Aaron Dabney is the Chief Flight Instructor at Waco Flying Service. He is tailwheel-endorsed and also carries a seaplane rating. Aaron is also a factory-endorsed instructor for the American Legend Cub. He has over 2,500 hours of flight experience, about 2,000 of which are dual instruction given. For almost four years, he has led the successful evolution of a flourishing flight school from the ground up - starting with one airplane and himself to now counting six planes and four instructors.
Aaron developed a comprehensive in-house flight training curriculum designed to train more flexible, effective pilots-in-command who have the ability to be life-long learners when it comes to aviation. The curriculum trains pilots for and in real-world conditions and enables them to achieve full utility from their ratings and aircraft. Aaron has also personally trained every flight school staff member in learner-centered instructional techniques so that they can be the most effective educators possible.
Mr. Dabney holds a B.A. in International Studies from Baylor (2003) and an M.S. in Educational Administration, also from Baylor (2009).
Working with Baylor
Aaron became formally associated with the Institute for Air Science in 2009 as a graduate assistant to Aviation Science Assistant Director Tim Compton during his last semester in grad school. Since 2010, he's been an adjunct lecturer with the department, teaching the Intro to Aviation course every fall and proctoring or facilitating various upper-level electives. He's been instructing Baylor students in the cockpit since 2009, when he instructed at Waco Flight Training before it was purchased and transformed into Waco Flying Service.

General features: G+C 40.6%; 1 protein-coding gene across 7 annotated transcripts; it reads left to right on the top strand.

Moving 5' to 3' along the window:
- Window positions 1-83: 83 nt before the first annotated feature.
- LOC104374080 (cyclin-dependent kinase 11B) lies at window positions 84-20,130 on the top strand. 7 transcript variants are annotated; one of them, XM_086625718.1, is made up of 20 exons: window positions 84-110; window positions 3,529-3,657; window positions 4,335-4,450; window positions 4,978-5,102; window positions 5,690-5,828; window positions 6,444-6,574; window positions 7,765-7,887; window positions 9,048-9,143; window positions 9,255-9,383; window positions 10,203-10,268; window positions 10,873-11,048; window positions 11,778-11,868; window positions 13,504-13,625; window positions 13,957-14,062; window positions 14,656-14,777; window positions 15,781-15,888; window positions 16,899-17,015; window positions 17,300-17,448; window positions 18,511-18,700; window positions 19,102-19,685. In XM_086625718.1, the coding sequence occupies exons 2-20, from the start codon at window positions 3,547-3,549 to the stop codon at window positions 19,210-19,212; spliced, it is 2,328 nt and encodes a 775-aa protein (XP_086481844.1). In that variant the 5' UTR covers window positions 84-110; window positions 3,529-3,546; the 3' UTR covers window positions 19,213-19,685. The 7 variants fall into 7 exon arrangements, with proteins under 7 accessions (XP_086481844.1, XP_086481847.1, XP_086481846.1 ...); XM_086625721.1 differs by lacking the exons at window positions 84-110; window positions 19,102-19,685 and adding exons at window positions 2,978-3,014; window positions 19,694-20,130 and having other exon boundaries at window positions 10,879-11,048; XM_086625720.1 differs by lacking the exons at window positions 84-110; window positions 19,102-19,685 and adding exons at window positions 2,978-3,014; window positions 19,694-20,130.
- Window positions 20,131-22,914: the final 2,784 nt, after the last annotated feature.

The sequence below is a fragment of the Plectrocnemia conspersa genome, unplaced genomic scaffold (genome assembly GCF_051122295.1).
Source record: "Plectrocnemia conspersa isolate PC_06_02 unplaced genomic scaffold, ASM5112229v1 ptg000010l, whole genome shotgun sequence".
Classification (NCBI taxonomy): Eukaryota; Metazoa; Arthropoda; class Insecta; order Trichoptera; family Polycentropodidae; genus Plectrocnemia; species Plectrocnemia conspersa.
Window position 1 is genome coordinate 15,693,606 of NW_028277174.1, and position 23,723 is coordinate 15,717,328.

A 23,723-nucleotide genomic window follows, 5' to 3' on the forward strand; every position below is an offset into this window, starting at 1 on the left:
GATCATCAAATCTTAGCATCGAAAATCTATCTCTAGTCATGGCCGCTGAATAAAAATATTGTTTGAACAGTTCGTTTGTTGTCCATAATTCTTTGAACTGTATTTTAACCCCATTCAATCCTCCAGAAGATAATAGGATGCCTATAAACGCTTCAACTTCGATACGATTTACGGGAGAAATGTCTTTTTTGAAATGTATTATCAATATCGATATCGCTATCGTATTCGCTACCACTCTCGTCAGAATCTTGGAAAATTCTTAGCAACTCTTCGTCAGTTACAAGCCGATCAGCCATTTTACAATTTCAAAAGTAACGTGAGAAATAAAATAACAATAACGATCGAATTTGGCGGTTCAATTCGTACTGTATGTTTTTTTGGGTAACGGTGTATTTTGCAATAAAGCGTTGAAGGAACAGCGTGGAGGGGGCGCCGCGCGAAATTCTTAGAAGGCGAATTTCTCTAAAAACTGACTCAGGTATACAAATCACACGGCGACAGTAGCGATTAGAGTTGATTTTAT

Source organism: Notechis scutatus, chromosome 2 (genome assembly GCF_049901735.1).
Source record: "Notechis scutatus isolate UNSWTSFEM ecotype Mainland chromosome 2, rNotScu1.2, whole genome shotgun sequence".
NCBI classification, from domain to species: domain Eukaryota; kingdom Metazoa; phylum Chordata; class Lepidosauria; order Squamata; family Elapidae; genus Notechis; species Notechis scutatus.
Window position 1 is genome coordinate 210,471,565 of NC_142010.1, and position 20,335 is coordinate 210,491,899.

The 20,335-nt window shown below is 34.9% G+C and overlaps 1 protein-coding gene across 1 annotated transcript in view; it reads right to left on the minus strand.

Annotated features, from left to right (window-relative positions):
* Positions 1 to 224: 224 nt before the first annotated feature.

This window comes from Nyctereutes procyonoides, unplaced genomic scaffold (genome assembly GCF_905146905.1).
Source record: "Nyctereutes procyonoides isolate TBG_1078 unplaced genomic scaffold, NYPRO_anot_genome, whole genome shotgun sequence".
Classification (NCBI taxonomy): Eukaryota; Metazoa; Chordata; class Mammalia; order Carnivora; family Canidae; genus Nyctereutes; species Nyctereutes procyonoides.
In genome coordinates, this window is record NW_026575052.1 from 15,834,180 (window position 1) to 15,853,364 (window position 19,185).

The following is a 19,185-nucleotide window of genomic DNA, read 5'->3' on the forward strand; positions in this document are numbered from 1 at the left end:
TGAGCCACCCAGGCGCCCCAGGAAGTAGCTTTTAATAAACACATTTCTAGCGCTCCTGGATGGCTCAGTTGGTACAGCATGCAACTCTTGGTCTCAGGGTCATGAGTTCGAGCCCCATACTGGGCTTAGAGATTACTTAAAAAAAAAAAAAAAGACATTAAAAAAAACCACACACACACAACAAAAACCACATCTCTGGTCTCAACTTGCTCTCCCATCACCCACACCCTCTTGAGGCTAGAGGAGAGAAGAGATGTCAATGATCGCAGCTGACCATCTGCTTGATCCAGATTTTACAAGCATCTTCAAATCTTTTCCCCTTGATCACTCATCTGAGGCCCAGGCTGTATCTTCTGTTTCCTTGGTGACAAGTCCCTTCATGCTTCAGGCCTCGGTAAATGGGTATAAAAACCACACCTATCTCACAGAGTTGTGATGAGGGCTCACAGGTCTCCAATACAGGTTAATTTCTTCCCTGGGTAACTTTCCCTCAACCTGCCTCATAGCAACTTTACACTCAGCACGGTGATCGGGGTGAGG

Here's what Aaron has to say about being involved with the program: "I enjoy being part of a program that provides such a robust preparation to students desiring to enter the aviation industry. Our focus on coupling practical training (whether it be flight or ATC) with academic rigor means that our students are uniquely prepared for the ebb and flow of our cyclical industry. They're insulated from being "just" pilots, and prepared to make a broader contribution to our field. Flight training flexibility is also a huge plus---by allowing our students to experience multiple flight training perspectives, we maintain an ever-evolving, pragmatic professional gene pool.
Specific to WFS, BIAS' flight training flexibility allows me to expose professional aviation students to many scenarios they wouldn't experience in a traditional flight training environment. Their initial takeoff training includes obstacles and soft fields, we actively seek out crosswind days, they have the chance to be exposed to tailwheel flying (and many elect to continue to the endorsement), and they have the opportunity to engage in the instruction process as student teachers once they advance past the commercial stage. The synergy created between the classroom and cockpit makes my role with students highly effective and rewarding, whether I'm the assigned flight instructor or the evaluator."
More about Aaron
Growing up around grassroots aviation, Aaron's passion is grass-strip tailwheel flying. When he's not working, he can be found flying for fun in his family's 1946 Piper Cub in south Texas. He is also an active member of the Experimental Aircraft Association, and is president of Chapter 340. Aaron is also a member of AOPA, the International Aerobatic Club, Seaplane Pilots Association, and the National Association of Flight Instructors. He enjoys traveling, gardening, and home improvement projects with his wife Alisa.